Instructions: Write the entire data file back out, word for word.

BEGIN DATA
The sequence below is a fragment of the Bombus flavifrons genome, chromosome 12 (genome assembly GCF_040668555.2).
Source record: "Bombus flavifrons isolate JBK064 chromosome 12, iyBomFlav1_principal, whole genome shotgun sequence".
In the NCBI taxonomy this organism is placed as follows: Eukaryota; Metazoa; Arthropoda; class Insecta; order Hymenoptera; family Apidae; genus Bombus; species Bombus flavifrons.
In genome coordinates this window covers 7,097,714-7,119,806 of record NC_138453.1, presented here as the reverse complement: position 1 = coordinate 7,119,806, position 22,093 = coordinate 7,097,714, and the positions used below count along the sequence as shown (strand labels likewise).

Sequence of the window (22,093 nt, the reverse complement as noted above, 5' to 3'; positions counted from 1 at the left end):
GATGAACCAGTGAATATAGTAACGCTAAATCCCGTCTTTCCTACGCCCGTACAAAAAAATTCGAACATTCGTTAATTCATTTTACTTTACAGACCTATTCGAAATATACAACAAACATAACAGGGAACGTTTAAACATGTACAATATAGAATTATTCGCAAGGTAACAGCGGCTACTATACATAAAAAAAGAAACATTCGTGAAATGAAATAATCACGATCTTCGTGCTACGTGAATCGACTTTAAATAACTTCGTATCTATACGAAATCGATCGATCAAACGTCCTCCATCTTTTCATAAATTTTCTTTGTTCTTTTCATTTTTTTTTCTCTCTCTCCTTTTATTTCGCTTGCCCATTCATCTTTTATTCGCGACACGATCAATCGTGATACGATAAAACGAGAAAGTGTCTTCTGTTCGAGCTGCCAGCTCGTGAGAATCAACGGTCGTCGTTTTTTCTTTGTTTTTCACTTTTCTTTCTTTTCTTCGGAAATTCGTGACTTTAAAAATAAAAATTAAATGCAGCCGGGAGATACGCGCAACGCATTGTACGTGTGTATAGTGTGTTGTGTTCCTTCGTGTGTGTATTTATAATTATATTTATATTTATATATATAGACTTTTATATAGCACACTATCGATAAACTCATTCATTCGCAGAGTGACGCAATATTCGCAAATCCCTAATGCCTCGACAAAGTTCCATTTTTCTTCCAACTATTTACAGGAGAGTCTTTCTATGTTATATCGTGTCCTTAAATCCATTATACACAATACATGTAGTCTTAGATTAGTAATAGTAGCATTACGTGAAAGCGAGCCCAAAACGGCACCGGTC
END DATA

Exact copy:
The sequence below is a fragment of the Bombus flavifrons genome, chromosome 12 (genome assembly GCF_040668555.2).
Source record: "Bombus flavifrons isolate JBK064 chromosome 12, iyBomFlav1_principal, whole genome shotgun sequence".
In the NCBI taxonomy this organism is placed as follows: Eukaryota; Metazoa; Arthropoda; class Insecta; order Hymenoptera; family Apidae; genus Bombus; species Bombus flavifrons.
In genome coordinates this window covers 7,097,714-7,119,806 of record NC_138453.1, presented here as the reverse complement: position 1 = coordinate 7,119,806, position 22,093 = coordinate 7,097,714, and the positions used below count along the sequence as shown (strand labels likewise).

Sequence of the window (22,093 nt, the reverse complement as noted above, 5' to 3'; positions counted from 1 at the left end):
GATGAACCAGTGAATATAGTAACGCTAAATCCCGTCTTTCCTACGCCCGTACAAAAAAATTCGAACATTCGTTAATTCATTTTACTTTACAGACCTATTCGAAATATACAACAAACATAACAGGGAACGTTTAAACATGTACAATATAGAATTATTCGCAAGGTAACAGCGGCTACTATACATAAAAAAAGAAACATTCGTGAAATGAAATAATCACGATCTTCGTGCTACGTGAATCGACTTTAAATAACTTCGTATCTATACGAAATCGATCGATCAAACGTCCTCCATCTTTTCATAAATTTTCTTTGTTCTTTTCATTTTTTTTTCTCTCTCTCCTTTTATTTCGCTTGCCCATTCATCTTTTATTCGCGACACGATCAATCGTGATACGATAAAACGAGAAAGTGTCTTCTGTTCGAGCTGCCAGCTCGTGAGAATCAACGGTCGTCGTTTTTTCTTTGTTTTTCACTTTTCTTTCTTTTCTTCGGAAATTCGTGACTTTAAAAATAAAAATTAAATGCAGCCGGGAGATACGCGCAACGCATTGTACGTGTGTATAGTGTGTTGTGTTCCTTCGTGTGTGTATTTATAATTATATTTATATTTATATATATAGACTTTTATATAGCACACTATCGATAAACTCATTCATTCGCAGAGTGACGCAATATTCGCAAATCCCTAATGCCTCGACAAAGTTCCATTTTTCTTCCAACTATTTACAGGAGAGTCTTTCTATGTTATATCGTGTCCTTAAATCCATTATACACAATACATGTAGTCTTAGATTAGTAATAGTAGCATTACGTGAAAGCGAGCCCAAAACGGCACCGGTC